This morning I turned in my first draft of my pristine 157-page thesis for my MFA program. Pushed send, felt a sense of accomplishment, opened the document back up just, you know, for pride’s sake, and found this phrase: “This is a book to tell help writers understand the publishing process . . .” Really? “Tell help”? On page 1? Right there. In my thesis about . . . editing?
Let’s just say, humble pie isn’t very tasty.
So to help myself feel better and remember that yes, indeed, I can edit and know a lot about it, here are 10 tips to help you with your own self-editing process, 10 things copy editors hate.
(1) Writers who press the space bar twice after the ending punctuation between sentences.
See it? Annoying isn’t it? Because that is a no-no.
If you learned to type on a typewriter, you were taught to put a double space after your punctuation and between sentences. On a typewriter, every letter and punctuation mark and even space took up the same amount of space. So to clearly see the sentences and make a page readable, double spacing was needed.
But now our word processing software has typefaces that create proportional spacing, so that extra space is not needed. So stop doing it.
(2) Writers who quote sources and then don’t give me the source.
Lazy—and problematic. Same goes for Bible verses and no references or Bible version. (Please, thou shalt not do this.)
If you’re quoting a source, give it to me exactly. If it’s a book, tell me the author, title, publisher, date of publication, and page number. If it’s a magazine or journal, I need the title, the issue date, the article title, the author, the page number. If it’s on the Web, at least give me a hyperlink so I can find it and confirm all the needed information. If you’re quoting from the Bible or other religious text, give me all of the information I need, and make sure you’re quoting correctly.
(3) Writers who consistently use passive voice.
“The book was being written by a writer who wanted people to be inspired by it.” (Ugh.)
It’s lazy writing. You can spot passive voice if you find that you’re using a form of a “to be” verb over and over. In the above sentence, the “was being” and the “to be” are clues. If you change it up, you’ll find that you can use much more descriptive verbs: “The writer labored over the thesis, hoping that her words would inspire other writers.”
(4) Writers who add needless words.
“The writer wrote the sum of ten pages on each day of the seven-day weeks of the semester.” (Annoying.)
C’mon people. We’re way past the days when we were trying to stretch our writing to fill up the number of pages our English teacher required in our essay about The Great Gatsby. No more padding sentences. Good writing is succinct and to the point. Find the best verb, the best noun. Avoid adverbs. “The writer wrote ten pages every week during the semester.”
(5) Writers who dangle their modifiers.
“Sitting in a pile on the desk, the book writer looked at her manuscript.”
You have a dangling modifier if your modifier is not right next to the word being modified. In the sentence above, it sounds like the book writer is “sitting in a pile on the desk,” not the manuscript itself (although this could actually be true, depending on the book writer’s state of mind). These sentences sound right until you really look at them: “I saw the dead deer driving down the country road,” should be “While driving down the country road, I saw a dead deer.”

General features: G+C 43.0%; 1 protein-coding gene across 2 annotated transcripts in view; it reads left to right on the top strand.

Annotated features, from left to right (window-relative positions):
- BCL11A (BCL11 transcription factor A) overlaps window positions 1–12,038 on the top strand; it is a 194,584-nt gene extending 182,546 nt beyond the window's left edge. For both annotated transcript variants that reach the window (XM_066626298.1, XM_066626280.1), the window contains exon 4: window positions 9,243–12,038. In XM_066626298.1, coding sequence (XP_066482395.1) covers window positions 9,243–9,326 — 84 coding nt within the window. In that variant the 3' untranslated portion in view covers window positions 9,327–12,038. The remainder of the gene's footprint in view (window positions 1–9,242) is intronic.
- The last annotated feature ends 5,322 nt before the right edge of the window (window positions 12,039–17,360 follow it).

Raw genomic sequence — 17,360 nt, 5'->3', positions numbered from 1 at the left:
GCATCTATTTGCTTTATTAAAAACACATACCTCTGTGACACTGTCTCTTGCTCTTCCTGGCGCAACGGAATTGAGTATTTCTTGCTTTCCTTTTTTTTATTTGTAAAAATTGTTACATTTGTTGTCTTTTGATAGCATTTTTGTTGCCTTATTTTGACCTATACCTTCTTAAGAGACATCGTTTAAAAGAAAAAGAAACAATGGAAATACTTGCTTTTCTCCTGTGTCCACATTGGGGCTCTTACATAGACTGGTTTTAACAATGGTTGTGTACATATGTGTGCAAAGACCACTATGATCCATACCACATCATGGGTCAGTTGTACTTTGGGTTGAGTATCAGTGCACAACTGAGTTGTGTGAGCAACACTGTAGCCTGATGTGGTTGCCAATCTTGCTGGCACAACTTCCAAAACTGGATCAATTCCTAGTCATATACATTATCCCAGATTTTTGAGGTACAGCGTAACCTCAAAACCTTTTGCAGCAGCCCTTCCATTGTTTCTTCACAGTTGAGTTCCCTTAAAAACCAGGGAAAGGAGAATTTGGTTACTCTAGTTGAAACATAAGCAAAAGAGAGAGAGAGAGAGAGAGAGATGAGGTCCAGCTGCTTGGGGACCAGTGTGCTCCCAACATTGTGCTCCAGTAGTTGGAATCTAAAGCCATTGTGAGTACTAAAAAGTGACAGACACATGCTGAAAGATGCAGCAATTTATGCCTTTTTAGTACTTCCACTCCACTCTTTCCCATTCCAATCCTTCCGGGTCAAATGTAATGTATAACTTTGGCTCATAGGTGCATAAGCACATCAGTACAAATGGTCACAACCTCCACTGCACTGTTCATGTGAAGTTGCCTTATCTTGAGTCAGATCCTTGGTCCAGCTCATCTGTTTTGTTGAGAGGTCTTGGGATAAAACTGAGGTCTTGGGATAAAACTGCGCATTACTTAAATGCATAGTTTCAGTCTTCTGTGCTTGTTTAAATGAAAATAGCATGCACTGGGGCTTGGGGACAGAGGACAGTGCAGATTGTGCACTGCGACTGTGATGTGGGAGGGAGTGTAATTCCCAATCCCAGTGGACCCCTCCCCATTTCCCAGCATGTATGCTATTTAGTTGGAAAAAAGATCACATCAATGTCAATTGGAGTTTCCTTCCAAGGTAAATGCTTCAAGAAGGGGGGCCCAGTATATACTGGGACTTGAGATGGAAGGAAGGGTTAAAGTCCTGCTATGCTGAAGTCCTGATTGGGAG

(6) Writers who don’t use the dictionary.
“I sat stationery as I wrote my letter on stationary.”
In the sentence above, the “stationary” words need to not be stationary; they need to be switched because they’re incorrect. If you’re unsure, look it up. If you’re even a tiny bit not sure, look it up.
(7) Writers who don’t understand commas.
Commas, put in the wrong places, are, and always, will be, annoying. (Yes, annoying.)
Commas are difficult, so don’t lose sleep over them. A copy editor lives and breathes commas and will make sure that your final piece has them placed correctly. But do your best. Check a grammar book or read a few articles online about commas to at least give you some groundwork.
(8) Writers who use random fonts and font sizes that change all over the place.
To impress whoever you’re submitting your manuscript to, follow the basic rules of submission: Times New Roman font, 12 point, one-inch margins, double spacing between lines. You can get away with a different font for your chapter titles, and you can bold or italicize where necessary, but other than that, stay clean and clear.
(9) Writers who write sentences that don’t have parallel elements, are mixed up, and because they are confusing.
Rereading your writing aloud to yourself can help you spot this one. It happens often when you’ve done some revising, so you need to go back and revise your revision to smooth it out and make sure your elements are parallel. “Writers who write sentences that don’t have parallel elements, are mixed up, and are confusing.”
(10) Writers whose subject /verb agreement aren’t correct.
This is a huge one. If I had a nickel for every time I fixed this. . . . Anyway, again, this error often gets introduced in the revision process where you’ve gone back and changed tenses or changed the number of subjects which then affects every other part of the sentence. So go back and read carefully to catch all of these: “Writers whose subject/verb agreement isn’t correct.”
But one thing I DO know . . . I always expect to find a random typo, no matter how carefully the manuscript has been self-edited. After a while, we just can’t see the forest for our own trees. After all, that’s what gives people like me job security.
I won’t stress (too much) about my typo on page 1. I’m sure there are more lurking in those pages. It’s funny but no matter how many years I put into this job, perfection still eludes me.
What’s the worst typo you’ve seen–in your own or in printed works?